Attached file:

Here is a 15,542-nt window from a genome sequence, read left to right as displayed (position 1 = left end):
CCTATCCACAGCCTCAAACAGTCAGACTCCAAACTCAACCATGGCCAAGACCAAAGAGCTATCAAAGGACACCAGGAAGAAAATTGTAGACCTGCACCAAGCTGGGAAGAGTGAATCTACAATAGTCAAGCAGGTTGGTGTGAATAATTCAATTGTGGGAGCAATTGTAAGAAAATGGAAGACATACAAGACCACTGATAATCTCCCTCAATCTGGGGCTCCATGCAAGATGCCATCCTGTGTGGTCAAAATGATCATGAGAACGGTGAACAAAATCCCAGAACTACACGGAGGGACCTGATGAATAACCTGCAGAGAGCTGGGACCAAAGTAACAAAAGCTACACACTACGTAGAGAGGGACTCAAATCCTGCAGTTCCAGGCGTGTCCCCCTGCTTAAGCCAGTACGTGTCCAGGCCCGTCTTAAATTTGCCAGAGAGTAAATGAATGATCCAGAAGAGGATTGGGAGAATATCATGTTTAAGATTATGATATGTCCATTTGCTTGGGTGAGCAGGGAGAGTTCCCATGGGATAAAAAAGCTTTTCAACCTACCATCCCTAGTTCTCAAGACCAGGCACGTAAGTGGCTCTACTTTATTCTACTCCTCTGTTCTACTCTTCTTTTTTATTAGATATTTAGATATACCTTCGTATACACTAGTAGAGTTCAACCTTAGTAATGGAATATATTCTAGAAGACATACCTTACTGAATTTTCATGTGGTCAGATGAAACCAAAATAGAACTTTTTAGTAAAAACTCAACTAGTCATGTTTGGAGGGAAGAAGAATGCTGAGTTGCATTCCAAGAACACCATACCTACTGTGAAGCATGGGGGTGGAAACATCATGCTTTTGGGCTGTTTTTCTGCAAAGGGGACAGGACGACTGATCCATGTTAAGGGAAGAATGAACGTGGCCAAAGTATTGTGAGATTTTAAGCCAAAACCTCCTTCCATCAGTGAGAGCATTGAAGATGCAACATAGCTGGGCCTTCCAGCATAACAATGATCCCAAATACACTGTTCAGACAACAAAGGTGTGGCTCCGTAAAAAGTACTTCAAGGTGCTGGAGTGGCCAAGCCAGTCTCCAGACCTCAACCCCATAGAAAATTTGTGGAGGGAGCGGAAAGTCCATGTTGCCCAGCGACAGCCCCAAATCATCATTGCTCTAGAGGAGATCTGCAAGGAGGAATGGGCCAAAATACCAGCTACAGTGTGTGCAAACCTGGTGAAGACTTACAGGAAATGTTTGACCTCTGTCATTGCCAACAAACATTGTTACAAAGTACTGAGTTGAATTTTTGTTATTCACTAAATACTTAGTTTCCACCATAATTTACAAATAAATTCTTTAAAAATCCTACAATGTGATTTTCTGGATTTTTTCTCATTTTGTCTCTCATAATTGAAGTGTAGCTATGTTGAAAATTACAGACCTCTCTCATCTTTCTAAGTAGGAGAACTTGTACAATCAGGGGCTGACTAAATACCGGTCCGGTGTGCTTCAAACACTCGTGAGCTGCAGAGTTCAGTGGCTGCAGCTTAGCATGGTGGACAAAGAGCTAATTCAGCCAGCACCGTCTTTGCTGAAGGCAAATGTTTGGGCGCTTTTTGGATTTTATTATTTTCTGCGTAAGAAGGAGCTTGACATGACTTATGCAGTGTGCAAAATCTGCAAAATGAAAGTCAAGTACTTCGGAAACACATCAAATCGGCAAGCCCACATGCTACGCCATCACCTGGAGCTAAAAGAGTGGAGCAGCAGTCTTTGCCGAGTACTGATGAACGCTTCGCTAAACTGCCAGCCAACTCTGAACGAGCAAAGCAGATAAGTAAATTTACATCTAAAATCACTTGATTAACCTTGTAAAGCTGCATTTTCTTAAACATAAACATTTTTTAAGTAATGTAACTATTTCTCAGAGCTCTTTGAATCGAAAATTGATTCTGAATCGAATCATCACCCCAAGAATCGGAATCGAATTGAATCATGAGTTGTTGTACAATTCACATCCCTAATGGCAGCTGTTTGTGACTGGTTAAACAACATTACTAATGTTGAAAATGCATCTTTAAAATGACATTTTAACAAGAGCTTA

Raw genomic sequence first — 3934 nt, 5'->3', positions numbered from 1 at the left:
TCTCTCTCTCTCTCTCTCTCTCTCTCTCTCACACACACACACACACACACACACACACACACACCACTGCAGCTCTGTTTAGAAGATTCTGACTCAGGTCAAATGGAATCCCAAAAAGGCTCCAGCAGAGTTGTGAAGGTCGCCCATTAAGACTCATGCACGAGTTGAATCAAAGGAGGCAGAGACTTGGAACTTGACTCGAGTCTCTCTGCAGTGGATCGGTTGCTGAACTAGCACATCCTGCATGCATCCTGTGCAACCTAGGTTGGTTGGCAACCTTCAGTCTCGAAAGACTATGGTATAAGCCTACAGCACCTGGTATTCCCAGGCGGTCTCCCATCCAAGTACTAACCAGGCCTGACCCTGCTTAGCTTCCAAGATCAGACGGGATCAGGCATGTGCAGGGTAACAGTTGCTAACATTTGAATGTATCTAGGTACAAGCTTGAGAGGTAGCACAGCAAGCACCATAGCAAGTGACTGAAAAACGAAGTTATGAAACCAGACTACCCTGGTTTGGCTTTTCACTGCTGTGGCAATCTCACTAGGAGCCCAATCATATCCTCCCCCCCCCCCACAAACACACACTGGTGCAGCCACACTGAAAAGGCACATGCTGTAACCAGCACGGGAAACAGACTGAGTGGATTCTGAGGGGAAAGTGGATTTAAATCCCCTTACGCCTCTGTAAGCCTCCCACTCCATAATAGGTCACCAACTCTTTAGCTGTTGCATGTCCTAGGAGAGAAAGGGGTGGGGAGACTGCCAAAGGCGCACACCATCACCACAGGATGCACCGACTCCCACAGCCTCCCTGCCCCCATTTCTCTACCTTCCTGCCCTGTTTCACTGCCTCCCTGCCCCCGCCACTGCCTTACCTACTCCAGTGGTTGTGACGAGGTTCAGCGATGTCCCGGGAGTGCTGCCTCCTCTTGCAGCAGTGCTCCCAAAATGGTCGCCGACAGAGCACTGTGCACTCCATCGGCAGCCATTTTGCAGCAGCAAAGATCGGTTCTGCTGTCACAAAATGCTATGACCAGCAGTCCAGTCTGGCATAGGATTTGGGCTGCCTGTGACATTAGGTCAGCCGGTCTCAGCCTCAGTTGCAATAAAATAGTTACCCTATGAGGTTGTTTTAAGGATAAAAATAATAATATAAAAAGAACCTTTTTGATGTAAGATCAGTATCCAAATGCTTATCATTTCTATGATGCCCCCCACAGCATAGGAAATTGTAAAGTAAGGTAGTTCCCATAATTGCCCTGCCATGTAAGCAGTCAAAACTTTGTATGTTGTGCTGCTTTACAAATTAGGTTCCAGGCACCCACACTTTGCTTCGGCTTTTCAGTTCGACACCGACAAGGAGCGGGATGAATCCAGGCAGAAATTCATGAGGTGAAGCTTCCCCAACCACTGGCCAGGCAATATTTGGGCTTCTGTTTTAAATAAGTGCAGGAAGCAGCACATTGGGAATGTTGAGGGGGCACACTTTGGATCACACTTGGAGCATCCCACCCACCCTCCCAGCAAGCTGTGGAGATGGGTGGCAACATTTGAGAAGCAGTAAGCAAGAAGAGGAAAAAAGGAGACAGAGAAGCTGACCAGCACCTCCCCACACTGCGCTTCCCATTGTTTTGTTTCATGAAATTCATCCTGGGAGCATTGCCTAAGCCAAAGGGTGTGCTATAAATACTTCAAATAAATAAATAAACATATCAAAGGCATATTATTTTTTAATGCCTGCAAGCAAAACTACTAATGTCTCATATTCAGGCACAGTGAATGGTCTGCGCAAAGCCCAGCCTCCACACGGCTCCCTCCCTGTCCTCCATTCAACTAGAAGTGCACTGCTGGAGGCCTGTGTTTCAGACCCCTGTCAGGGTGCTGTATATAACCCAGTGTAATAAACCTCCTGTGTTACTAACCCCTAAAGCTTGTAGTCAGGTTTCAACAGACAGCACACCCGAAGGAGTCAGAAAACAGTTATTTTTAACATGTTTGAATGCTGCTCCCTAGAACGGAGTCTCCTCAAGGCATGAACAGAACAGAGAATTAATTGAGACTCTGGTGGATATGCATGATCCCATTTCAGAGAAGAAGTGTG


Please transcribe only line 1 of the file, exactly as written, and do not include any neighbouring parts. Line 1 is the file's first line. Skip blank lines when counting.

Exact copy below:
Here is a 15,542-nt window from a genome sequence, read left to right as displayed (position 1 = left end):